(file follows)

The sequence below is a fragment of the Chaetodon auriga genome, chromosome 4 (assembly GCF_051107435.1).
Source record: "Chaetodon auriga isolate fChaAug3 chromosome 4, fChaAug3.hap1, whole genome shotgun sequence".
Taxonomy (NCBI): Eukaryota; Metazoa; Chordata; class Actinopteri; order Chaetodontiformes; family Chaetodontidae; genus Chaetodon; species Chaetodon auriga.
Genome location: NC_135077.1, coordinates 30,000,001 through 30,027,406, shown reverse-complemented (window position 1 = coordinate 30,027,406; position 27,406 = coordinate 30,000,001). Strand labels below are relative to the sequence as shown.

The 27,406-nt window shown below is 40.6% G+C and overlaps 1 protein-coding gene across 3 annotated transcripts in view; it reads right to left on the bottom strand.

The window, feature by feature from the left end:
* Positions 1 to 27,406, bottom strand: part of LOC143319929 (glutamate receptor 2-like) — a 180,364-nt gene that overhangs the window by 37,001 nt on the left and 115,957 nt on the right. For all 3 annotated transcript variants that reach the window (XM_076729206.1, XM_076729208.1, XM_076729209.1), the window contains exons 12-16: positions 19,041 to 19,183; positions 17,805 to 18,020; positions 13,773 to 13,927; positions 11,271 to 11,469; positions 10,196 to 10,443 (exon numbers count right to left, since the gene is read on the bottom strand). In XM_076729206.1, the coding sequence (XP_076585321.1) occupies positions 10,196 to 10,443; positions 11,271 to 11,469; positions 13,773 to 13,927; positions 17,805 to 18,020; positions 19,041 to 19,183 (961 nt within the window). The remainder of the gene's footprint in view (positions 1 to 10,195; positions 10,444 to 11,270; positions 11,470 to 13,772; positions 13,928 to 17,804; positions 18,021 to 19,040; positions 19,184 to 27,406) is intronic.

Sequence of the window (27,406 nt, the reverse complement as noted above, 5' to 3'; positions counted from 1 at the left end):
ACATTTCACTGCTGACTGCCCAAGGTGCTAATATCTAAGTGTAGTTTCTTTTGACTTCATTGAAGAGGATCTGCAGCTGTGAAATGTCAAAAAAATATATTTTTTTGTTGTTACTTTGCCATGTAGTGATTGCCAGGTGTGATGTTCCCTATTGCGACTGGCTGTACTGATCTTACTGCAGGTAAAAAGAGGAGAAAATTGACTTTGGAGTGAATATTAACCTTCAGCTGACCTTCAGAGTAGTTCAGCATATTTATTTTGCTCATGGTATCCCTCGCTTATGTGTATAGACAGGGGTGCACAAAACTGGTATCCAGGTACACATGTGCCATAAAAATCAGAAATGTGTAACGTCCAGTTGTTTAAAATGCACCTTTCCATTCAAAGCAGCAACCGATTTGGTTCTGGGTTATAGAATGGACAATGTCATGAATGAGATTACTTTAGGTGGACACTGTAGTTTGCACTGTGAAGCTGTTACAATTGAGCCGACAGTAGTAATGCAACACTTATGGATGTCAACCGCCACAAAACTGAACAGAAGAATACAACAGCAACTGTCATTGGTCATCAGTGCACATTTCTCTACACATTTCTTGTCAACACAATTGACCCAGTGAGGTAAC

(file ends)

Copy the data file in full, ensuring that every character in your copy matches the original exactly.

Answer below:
The sequence below is a fragment of the Chaetodon auriga genome, chromosome 4 (assembly GCF_051107435.1).
Source record: "Chaetodon auriga isolate fChaAug3 chromosome 4, fChaAug3.hap1, whole genome shotgun sequence".
Taxonomy (NCBI): Eukaryota; Metazoa; Chordata; class Actinopteri; order Chaetodontiformes; family Chaetodontidae; genus Chaetodon; species Chaetodon auriga.
Genome location: NC_135077.1, coordinates 30,000,001 through 30,027,406, shown reverse-complemented (window position 1 = coordinate 30,027,406; position 27,406 = coordinate 30,000,001). Strand labels below are relative to the sequence as shown.

The 27,406-nt window shown below is 40.6% G+C and overlaps 1 protein-coding gene across 3 annotated transcripts in view; it reads right to left on the bottom strand.

The window, feature by feature from the left end:
* Positions 1 to 27,406, bottom strand: part of LOC143319929 (glutamate receptor 2-like) — a 180,364-nt gene that overhangs the window by 37,001 nt on the left and 115,957 nt on the right. For all 3 annotated transcript variants that reach the window (XM_076729206.1, XM_076729208.1, XM_076729209.1), the window contains exons 12-16: positions 19,041 to 19,183; positions 17,805 to 18,020; positions 13,773 to 13,927; positions 11,271 to 11,469; positions 10,196 to 10,443 (exon numbers count right to left, since the gene is read on the bottom strand). In XM_076729206.1, the coding sequence (XP_076585321.1) occupies positions 10,196 to 10,443; positions 11,271 to 11,469; positions 13,773 to 13,927; positions 17,805 to 18,020; positions 19,041 to 19,183 (961 nt within the window). The remainder of the gene's footprint in view (positions 1 to 10,195; positions 10,444 to 11,270; positions 11,470 to 13,772; positions 13,928 to 17,804; positions 18,021 to 19,040; positions 19,184 to 27,406) is intronic.

Sequence of the window (27,406 nt, the reverse complement as noted above, 5' to 3'; positions counted from 1 at the left end):
ACATTTCACTGCTGACTGCCCAAGGTGCTAATATCTAAGTGTAGTTTCTTTTGACTTCATTGAAGAGGATCTGCAGCTGTGAAATGTCAAAAAAATATATTTTTTTGTTGTTACTTTGCCATGTAGTGATTGCCAGGTGTGATGTTCCCTATTGCGACTGGCTGTACTGATCTTACTGCAGGTAAAAAGAGGAGAAAATTGACTTTGGAGTGAATATTAACCTTCAGCTGACCTTCAGAGTAGTTCAGCATATTTATTTTGCTCATGGTATCCCTCGCTTATGTGTATAGACAGGGGTGCACAAAACTGGTATCCAGGTACACATGTGCCATAAAAATCAGAAATGTGTAACGTCCAGTTGTTTAAAATGCACCTTTCCATTCAAAGCAGCAACCGATTTGGTTCTGGGTTATAGAATGGACAATGTCATGAATGAGATTACTTTAGGTGGACACTGTAGTTTGCACTGTGAAGCTGTTACAATTGAGCCGACAGTAGTAATGCAACACTTATGGATGTCAACCGCCACAAAACTGAACAGAAGAATACAACAGCAACTGTCATTGGTCATCAGTGCACATTTCTCTACACATTTCTTGTCAACACAATTGACCCAGTGAGGTAAC